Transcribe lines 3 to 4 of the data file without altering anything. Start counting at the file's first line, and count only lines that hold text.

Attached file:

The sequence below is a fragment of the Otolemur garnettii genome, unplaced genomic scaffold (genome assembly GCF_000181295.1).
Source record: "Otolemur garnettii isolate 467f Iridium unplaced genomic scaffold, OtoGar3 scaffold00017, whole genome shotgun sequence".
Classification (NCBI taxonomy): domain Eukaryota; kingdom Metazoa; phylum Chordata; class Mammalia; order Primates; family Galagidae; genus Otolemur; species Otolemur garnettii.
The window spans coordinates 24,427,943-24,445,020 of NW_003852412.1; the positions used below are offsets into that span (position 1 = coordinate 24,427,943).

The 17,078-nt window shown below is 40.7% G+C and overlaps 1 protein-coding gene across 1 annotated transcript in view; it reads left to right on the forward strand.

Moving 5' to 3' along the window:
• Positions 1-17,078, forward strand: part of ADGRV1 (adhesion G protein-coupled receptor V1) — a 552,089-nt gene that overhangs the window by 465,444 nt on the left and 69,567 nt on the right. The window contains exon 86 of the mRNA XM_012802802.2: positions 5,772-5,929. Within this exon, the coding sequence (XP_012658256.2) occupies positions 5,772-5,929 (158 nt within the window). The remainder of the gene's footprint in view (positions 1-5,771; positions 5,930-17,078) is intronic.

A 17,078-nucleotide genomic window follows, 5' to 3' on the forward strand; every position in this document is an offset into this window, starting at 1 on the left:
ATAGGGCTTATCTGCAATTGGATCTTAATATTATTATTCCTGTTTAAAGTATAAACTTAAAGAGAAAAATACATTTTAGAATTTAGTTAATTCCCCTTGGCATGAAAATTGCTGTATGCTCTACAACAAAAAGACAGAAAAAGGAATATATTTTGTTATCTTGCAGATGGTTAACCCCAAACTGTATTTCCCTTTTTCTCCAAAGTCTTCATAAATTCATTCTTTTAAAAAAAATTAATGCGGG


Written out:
Classification (NCBI taxonomy): domain Eukaryota; kingdom Metazoa; phylum Chordata; class Mammalia; order Primates; family Galagidae; genus Otolemur; species Otolemur garnettii.
The window spans coordinates 24,427,943-24,445,020 of NW_003852412.1; the positions used below are offsets into that span (position 1 = coordinate 24,427,943).